Saberhagen, Fred 02 – Sightblinder’s Story

Mist still flowed in from the lake and purled around the fighters, in billows sometimes so thick that one pair of them could not see the other. The man who had thrown the rock now sought to win against the staff by dancing in and out, waving his battle-hatchet. But he could make no headway against the tough wood of that long shaft, and the arm that held it. A few hard-breathing moments later, the staff came crashing against his skull, ending plans and trickery for good, driving out all thoughts and fears alike.

Ben quickly turned again. The third opponent, seeing the fight going against his side, risked all on a deceptive thrust. Young Zoltan, well-taught, sidestepped as was necessary, and the enemy impaled himself on Zoltan’s blade. He staggered back, uttered a strange sound, and fell. The fight was over.

But yet, once more, feet scrambled in the gravel. The man Ben had knocked down at the beginning of the skirmish had now got his brain working and his legs under him again, and was rapidly vanishing inland amid the mist and dripping trees.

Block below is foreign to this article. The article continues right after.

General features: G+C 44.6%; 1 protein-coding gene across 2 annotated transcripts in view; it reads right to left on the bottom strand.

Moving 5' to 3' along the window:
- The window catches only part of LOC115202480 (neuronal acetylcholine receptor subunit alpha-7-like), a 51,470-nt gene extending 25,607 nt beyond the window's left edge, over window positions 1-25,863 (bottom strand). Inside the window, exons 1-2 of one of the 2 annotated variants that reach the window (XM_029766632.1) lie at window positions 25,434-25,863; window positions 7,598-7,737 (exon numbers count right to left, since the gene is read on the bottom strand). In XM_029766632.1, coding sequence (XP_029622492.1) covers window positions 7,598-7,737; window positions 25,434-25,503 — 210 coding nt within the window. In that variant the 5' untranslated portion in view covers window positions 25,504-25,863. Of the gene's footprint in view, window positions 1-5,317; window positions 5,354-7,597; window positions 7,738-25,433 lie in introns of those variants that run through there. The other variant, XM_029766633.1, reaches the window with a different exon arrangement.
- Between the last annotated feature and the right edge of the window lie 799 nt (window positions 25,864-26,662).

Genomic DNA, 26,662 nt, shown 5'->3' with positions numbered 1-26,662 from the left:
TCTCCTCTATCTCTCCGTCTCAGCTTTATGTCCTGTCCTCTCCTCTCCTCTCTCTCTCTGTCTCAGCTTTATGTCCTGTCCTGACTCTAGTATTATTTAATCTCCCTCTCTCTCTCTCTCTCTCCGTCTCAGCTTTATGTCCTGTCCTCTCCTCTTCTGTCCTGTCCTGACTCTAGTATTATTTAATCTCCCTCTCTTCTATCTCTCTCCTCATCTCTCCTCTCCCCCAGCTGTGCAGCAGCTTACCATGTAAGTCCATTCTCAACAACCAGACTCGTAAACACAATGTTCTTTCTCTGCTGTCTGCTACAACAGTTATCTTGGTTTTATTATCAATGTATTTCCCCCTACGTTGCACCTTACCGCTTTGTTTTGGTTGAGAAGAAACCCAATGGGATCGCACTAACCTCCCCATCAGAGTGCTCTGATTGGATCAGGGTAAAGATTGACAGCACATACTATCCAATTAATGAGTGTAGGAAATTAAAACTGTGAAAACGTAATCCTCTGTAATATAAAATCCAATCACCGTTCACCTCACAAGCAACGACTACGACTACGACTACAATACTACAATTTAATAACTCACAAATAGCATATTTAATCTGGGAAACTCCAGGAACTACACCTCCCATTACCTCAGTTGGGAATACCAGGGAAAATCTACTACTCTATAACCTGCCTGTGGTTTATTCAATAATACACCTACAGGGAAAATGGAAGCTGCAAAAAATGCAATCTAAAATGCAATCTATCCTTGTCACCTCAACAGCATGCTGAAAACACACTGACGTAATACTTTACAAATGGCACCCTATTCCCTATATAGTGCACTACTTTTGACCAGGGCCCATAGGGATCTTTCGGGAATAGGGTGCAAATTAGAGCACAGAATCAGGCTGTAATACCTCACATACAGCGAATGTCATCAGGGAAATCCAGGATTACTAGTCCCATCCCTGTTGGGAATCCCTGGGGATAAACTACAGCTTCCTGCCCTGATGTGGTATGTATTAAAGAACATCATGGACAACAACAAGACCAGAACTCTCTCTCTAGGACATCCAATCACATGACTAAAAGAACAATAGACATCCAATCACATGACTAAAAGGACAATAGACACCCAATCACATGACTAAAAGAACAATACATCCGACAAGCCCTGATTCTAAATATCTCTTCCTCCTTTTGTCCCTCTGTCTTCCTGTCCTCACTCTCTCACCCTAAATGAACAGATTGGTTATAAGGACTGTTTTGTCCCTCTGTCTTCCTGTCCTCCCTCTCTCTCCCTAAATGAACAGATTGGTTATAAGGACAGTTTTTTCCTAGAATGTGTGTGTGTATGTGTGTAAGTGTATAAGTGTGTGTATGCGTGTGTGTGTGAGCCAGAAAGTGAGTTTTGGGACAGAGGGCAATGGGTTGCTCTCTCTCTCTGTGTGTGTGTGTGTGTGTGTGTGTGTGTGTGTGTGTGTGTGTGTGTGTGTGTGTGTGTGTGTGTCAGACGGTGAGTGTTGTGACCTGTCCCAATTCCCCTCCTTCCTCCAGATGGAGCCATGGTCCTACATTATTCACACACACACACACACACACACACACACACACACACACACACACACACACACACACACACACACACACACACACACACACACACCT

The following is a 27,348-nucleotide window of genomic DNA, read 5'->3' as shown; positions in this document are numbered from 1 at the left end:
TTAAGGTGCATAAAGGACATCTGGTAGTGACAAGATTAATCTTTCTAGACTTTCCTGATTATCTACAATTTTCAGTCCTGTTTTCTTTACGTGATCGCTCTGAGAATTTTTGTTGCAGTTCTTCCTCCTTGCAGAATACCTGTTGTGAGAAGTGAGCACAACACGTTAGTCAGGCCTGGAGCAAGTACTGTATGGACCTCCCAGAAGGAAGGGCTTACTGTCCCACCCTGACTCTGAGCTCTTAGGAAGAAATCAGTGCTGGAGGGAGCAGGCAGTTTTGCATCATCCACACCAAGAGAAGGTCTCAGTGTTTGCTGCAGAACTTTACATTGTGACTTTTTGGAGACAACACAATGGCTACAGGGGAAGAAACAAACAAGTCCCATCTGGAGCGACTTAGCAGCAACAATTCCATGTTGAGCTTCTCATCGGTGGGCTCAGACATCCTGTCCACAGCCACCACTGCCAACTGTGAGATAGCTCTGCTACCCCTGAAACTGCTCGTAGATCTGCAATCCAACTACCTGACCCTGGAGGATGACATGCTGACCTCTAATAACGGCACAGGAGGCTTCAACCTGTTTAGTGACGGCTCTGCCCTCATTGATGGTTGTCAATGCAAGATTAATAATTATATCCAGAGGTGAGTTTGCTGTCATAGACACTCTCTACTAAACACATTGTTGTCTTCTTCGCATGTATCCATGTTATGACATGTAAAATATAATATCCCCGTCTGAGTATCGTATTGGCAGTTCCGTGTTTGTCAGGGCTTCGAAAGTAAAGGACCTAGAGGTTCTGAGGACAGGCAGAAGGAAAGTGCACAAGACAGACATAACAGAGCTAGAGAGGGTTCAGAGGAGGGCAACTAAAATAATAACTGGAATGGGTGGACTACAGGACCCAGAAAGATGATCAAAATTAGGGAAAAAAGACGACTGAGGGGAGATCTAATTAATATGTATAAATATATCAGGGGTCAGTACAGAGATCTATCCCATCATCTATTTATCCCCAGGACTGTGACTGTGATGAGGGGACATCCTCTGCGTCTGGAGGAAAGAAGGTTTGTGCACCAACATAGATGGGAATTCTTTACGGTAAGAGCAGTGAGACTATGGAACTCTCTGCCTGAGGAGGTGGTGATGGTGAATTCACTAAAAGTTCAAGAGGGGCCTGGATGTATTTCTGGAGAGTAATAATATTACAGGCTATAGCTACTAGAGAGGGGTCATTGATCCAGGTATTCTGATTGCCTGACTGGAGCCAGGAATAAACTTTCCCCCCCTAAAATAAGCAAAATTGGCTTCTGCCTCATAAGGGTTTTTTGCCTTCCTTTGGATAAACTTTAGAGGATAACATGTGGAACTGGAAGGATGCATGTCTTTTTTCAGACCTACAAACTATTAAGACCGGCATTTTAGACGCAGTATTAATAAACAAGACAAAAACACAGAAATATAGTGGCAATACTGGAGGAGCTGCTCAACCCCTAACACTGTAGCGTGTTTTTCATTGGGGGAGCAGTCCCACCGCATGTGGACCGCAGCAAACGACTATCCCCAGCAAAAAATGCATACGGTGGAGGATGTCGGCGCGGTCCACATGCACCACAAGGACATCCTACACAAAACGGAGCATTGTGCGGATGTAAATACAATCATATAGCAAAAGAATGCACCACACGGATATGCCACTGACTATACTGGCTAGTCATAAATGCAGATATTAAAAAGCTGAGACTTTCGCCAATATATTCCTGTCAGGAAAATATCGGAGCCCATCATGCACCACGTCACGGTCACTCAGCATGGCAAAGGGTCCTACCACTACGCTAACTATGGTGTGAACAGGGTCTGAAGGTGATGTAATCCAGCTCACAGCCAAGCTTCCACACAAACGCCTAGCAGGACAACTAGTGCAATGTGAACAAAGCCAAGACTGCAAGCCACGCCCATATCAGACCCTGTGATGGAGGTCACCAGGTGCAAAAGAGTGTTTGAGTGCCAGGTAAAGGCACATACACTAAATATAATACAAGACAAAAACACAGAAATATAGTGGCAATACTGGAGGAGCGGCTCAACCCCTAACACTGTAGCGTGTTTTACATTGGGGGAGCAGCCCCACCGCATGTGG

“After him!” Ben roared. “We need to find out-” He saved his breath for running. Young Zoltan was well ahead of him, already sprinting in pursuit.

Running uphill as best they could, the two allies separated slightly, chasing the sound of their quarry’s receding footsteps inland. Trees grew thickly on these slopes, and their branches of soggy needles slapped, as if with a malignant will, at every rushing movement. Having been through a run and a fight already, Ben’s lungs were laboring. Whenever he paused to listen, his own blood and his own breath were all that he could hear. The mist rolled round him, blinding him effectively. The chill sun seemed to make no headway in the sky.